Friday, October 28, 2016

CrossTimber Name Meaning Gifts (Review)

I always enjoy it when the TOS Homeschool Review Crew gets to review something out of the ordinary, especially when it is a homeschooling family's business! CrossTimber is the family business of John and Katie Dehnart and their children. They offer name meaning gifts in a variety of formats: Personalized Framed Plaque with Name Meaning and Bible Verse in 7x9 and 8x10 sizes, Name Meaning Mugs, and Music boxes. They also offer special discounts and bookmarks with multi-item orders.

So, now that you know what they offer, let me tell you a little bit about our experience. One of the first things that you will want to do is find out what they will be using for a name meaning. Although I already knew the "traditional" meanings of the names in my family, I wanted to know what they would come up with. Over the course of discussion with John I found out that they do indeed pull from many resources to put together their name meanings... a bookshelf full of babyname books, linguistic translations for some names, Bible dictionaries for others, and for most names, prayer. A family after my own heart, researching the details.

So, the toughest part for me was choosing which family member to make a plaque for. I finally settled on a plaque for my husband, as he had nothing similar, and the name meaning the Denharts used truly does reflect his heart and personality.

Name Meaning Plaque

One of the additions that make CrossTimber's name meaning plaques unique is that they also incorporate a Scripture verse that coordinates with the name. I especially love that the verse chosen incorporates music and singing for my musician husband~ and that's where the prayer on the part of the Dehnarts comes in, as I didn't mention anything about that at all!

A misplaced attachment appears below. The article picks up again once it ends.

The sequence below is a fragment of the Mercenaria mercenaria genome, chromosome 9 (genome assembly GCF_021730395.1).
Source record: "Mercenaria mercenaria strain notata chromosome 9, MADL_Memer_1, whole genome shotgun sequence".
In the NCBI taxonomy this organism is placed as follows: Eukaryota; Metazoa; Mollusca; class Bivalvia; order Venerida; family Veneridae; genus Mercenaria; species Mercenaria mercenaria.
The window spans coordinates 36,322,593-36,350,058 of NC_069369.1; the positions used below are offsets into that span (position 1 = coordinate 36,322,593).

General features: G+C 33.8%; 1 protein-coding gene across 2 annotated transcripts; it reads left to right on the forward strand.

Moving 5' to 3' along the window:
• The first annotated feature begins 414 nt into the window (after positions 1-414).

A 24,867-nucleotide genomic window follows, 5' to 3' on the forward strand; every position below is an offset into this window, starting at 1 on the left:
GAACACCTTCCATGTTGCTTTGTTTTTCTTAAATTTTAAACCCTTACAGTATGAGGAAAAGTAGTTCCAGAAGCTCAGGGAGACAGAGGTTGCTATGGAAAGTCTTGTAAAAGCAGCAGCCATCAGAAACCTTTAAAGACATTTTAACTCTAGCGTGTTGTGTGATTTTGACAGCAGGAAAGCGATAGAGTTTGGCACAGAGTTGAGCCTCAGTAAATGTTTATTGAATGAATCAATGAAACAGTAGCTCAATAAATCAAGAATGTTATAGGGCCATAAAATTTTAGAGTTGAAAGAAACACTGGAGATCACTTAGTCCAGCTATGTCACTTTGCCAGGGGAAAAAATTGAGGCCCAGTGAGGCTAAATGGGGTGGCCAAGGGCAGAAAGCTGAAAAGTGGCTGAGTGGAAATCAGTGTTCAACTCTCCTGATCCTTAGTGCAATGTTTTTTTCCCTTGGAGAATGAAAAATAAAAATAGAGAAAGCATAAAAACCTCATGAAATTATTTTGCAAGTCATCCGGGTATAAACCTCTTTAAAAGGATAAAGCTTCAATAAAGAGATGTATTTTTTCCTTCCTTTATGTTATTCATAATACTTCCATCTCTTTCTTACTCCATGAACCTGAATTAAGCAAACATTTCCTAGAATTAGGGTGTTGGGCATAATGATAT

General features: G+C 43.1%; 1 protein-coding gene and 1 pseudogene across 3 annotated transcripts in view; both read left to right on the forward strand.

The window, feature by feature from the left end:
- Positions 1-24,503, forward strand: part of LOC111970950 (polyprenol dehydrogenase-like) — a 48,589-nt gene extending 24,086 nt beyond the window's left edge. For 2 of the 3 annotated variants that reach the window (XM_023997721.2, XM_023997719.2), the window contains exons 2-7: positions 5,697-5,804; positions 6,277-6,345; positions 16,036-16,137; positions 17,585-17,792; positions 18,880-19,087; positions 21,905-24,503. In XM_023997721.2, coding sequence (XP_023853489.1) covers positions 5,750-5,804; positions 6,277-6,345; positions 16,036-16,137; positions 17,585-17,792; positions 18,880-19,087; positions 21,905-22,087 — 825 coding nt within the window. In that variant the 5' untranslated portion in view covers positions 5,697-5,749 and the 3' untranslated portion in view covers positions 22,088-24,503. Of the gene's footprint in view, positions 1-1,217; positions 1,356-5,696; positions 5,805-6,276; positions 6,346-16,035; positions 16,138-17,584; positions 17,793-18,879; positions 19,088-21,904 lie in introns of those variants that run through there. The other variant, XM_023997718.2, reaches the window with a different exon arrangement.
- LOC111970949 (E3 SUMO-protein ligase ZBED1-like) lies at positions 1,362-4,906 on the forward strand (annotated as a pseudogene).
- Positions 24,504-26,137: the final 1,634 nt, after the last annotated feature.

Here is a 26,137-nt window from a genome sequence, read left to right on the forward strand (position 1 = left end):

Name Meaning Plaque with complimentary bookmark close up detail
The ordering process was fairly simple once I made up my mind on whose name to use, and which background to choose. Oh yes... the backgrounds~ There are SO MANY beautiful backgrounds, photos and designs... If you are ordering for a special occasion, make sure you allow enough time to make your choice~ It took me a few days to decide!
There are many designs for each of these categories:

Although I was quite happy with the name meaning and Scripture chosen for the plaque I ordered, I am fairly confident that the Dehnarts will work with you if you have a specific meaning or verse you would like to use. In fact, they have a personalization option that allows for something other than a Bible Verse to be included on the plaque if you are ordering for a special occasion. 

Not So Nutty Nitty Gritty 
  • Company: CrossTimber
  • Product: Personalized Framed Plaque with Name Meaning and Bible Verse
  • Ages: Gift product for all ages
  • Price: $25 and up
Visit their social media pages on Facebook and Pinterest. Be sure to enter their drawing for a free gift (choice of 2 name plaques or a mug) before it ends (don't worry, you have a month left yet..., just don't forget! :D ).

Please click the banner below to visit the TOS Review Crew and see what others had to say. I took a peek at a few of the reviews, and Wow! There are some really amazing pieces out there! As always, I hope that this review was useful to you as you choose where best to spend your homeschool budget.
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Thursday, October 27, 2016

Middlebury Interactive Languages~ High School German (Review)

We were fortunate this fall to receive the offer to re-review  High School German I  for Middlebury Interactive Languages. You may recall that I reviewed it last fall, but due to various constraints we were not able to continue it for the 2nd semester, so my son was not able to receive a full language credit for the course. With a second chance to check it out, I am hopeful that he will be able to complete the full course so that I can give him credit this time around. :)

As a refresher, the course *is* interactive, and hits a number of learning styles, with exercises in listening to native speakers, recording auditory answers, and watching videos. Not entirely immersive, but close. Each unit has a similar layout in that they introduce new vocabulary, grammar patterns, culture videos, speaking and writing activities, reading and listening activities. The units have a variety of interactive exercises to help reinforce the vocabulary and grammar concepts.  There are also pop quizzes and tests which are automatically graded.